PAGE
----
Implementation of SBA in BiH – Lessons learnt and possibilities for improvements

The OECD with partners (European Commission, European Bank for Reconstruction and Development and European Training Foundation) published in July 2022 the report “SME Policy Index: Western Balkans and Turkey 2022: Assessment of the implementation of the Small Business Act for Europe, SME Policy Index” . This is the sixth such report, as six rounds of assessment have been conducted in the countries of the Western Balkans and Turkey: 2006, 2009, 2012, 2015, 2018 and 2021. After so much time and so many serious assessments and reports, which are prepared continuously, professionally and systematically, the question logically follows: have we learned and changed something in the approach to this type of evaluation, and what and how can we still improve.

Before attempting to answer those questions, here are a few lines of information about what the SBA is and how the assessment and reporting process works.

What is SBA and how does the assessment and progress reporting process work?

Small Business Act (SBA)[1] as an European framework law on small and medium-sized enterprises was adopted in 2008. It represents a comprehensive framework for the creation, implementation and monitoring of policies targeting small and medium-sized enterprises. The concept is based on the constant improvement of entrepreneurship and the incorporation of the principle of “think small first” into laws and policies that should strengthen the competitiveness of SMEs in the countries of the European Union. It consists of ten principles and a series of additional concrete activities undertaken in order to put these principles into practice. The application of SBA in the countries of the Western Balkans is carried out through the SME Policy Index[2]. It is a tool with which this framework law is operationalized, in order to enable the monitoring and evaluation of the progress of countries that are in the phase of joining the EU, whose economies are in the phase of formation or transformation, in terms of bringing their support closer to the good practices achieved in the EU countries. The Index was jointly developed by the Organization for Economic Co-operation and Development (OECD), the European Commission (EC), the European Bank for Reconstruction and Development (EBRD) and the European Training Foundation (ETF). The assessment is based on the ten SBA principles, which have been converted into the twelve main dimensions of the SME Policy Index. Almost all dimensions are further broken down into a number of sub-dimensions, and each sub-dimension is evaluated from three angles: how a specific policy is designed, how it is implemented, and how its effectiveness is monitored and evaluated.

The evaluation process takes place in two ways: through a self-assessment process by governments and their bodies and, in parallel, through an independent assessment by the OECD and its partner organizations, based on interviews with key actors and the private sector. Twenty-three sub-dimensions and more than a hundred policy indicators are now used. The assessment of the state of the indicators according to this index is carried out on the basis of an extensive questionnaire with hundreds of questions (closed type with binary or multiple choice, and open type at the end of each thematic block[3]). The answers to the questions are then reduced to the corresponding places on a five-point scale for each sub-dimension. The five-point scale indicates different levels of policy development and implementation. Within each dimension, appropriate comments and recommendations for the next period are given along with the ratings.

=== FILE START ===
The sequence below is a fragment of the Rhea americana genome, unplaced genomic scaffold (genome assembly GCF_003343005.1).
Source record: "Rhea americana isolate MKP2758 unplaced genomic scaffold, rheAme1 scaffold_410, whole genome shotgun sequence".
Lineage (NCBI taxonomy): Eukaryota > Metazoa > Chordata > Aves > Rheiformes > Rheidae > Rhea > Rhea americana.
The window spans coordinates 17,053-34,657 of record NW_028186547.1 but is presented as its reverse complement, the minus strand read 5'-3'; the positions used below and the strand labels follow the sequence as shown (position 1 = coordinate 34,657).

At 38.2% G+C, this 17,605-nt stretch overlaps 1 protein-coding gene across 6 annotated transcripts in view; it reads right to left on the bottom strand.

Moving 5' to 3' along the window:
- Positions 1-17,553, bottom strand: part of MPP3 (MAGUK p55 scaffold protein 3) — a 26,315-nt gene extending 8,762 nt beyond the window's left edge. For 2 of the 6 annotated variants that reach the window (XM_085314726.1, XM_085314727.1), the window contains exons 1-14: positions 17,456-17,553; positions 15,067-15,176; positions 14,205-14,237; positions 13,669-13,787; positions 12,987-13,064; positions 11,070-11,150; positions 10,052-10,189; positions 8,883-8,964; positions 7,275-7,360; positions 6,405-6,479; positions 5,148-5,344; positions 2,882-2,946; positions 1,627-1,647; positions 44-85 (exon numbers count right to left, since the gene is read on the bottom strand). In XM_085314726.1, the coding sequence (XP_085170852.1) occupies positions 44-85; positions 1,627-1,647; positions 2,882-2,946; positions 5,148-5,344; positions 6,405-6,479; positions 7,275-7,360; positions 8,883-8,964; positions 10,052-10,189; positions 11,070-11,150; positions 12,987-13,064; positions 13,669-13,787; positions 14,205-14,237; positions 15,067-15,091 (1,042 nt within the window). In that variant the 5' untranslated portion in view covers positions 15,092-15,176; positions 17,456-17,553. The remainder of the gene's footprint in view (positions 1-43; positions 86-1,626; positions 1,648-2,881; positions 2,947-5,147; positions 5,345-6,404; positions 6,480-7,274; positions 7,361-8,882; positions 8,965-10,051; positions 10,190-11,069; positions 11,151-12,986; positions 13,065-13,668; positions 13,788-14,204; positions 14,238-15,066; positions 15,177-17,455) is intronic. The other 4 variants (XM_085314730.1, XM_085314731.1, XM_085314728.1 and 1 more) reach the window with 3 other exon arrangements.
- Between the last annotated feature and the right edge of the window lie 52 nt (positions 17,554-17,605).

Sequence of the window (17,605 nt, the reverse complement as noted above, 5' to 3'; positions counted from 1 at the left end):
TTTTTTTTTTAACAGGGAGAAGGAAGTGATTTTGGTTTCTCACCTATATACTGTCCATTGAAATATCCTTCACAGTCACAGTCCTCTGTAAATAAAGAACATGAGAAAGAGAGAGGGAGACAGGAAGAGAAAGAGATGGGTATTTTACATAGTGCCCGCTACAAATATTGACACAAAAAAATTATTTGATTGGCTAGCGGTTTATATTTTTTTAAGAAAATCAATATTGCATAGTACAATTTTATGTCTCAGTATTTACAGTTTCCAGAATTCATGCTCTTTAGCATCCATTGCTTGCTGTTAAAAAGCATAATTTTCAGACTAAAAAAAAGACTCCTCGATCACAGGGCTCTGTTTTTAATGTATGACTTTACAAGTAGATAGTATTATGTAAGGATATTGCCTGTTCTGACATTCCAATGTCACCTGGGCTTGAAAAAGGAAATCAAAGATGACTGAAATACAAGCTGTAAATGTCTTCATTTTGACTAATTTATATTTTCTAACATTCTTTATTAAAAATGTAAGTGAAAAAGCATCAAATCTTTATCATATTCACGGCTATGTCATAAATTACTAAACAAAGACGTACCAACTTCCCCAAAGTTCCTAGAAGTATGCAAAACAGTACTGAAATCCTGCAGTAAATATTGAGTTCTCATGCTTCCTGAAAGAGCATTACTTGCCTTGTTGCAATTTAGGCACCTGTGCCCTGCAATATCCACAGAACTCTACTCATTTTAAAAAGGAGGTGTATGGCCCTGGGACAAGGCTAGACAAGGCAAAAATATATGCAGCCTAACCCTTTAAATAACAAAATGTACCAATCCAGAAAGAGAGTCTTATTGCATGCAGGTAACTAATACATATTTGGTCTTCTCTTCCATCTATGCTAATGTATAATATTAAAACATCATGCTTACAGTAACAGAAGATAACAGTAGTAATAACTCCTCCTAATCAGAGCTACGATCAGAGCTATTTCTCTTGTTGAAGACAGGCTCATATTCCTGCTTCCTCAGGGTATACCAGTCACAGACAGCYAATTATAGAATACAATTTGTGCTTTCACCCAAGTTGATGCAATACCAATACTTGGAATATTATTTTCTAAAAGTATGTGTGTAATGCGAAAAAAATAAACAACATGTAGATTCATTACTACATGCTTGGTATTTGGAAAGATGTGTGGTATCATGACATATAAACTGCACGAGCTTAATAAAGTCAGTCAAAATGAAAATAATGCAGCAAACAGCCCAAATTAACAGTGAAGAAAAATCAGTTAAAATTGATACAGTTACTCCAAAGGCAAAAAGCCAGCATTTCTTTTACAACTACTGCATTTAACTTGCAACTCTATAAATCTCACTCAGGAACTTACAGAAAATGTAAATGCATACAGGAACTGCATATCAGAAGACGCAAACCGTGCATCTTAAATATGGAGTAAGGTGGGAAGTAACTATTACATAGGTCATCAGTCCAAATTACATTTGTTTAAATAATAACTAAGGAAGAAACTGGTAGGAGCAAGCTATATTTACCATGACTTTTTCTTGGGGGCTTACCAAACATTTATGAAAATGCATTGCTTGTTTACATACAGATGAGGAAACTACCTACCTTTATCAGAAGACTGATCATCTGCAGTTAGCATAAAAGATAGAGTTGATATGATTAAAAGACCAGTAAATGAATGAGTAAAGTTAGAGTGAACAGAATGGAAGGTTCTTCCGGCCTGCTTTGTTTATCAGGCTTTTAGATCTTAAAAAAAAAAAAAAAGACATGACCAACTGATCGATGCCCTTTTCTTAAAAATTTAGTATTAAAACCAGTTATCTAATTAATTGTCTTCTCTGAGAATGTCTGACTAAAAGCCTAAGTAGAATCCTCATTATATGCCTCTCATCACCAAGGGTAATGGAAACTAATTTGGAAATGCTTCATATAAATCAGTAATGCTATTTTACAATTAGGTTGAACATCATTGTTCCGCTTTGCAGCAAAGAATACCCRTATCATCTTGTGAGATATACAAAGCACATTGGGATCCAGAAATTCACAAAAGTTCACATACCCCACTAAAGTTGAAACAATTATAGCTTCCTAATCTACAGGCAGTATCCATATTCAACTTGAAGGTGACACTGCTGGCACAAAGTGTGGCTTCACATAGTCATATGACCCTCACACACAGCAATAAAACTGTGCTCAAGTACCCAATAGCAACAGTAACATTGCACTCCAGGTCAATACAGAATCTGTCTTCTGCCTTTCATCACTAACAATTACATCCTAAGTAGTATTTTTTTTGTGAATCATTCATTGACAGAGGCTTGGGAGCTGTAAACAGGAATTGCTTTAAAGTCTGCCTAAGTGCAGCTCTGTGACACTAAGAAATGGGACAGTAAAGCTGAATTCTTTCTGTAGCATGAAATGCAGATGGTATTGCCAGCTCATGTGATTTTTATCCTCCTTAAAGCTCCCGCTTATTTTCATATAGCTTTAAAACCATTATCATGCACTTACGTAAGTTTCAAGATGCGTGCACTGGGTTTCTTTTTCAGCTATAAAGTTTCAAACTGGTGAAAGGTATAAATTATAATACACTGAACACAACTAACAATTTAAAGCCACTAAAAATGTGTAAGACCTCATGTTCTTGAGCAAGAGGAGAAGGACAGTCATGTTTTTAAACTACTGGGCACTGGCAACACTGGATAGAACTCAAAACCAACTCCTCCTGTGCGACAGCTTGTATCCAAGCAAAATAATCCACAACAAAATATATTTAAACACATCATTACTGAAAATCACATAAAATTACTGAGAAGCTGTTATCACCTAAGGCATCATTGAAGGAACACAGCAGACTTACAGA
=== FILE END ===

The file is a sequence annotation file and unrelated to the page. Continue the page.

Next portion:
In the 6th report “SME Policy Index: Western Balkans and Turkey 2022: Evaluation of the implementation of the Small Business Act for Europe, SME Policy Index”[4] general assessment for all included countries (Albania, Bosnia and Herzegovina, Montenegro, Kosovo*, North Macedonia, Serbia and Turkey) is that many of the recommendations made in the 2019 assessment have been implemented, particularly those on addressing financial barriers to SMEs’ greening efforts, increasing support programs to help SMEs implement standards and strengthening innovation activity.

The following table was used to show the basic meaning of each of the 5 grade levels:

Level 5 Level 4 plus results of monitoring and evaluations inform policy framework design and implementation.
Level 4 Level 3 plus evidence of a concrete record of effective policy implementation.
Level 3 A solid framework, addressing the policy area concerned.
Level 2 A draft or pilot framework exists, with some signs of government activity to adress the policy area concerned.
Level 1 No framework (e.g. law, institution) exists to address the policy topic concerned.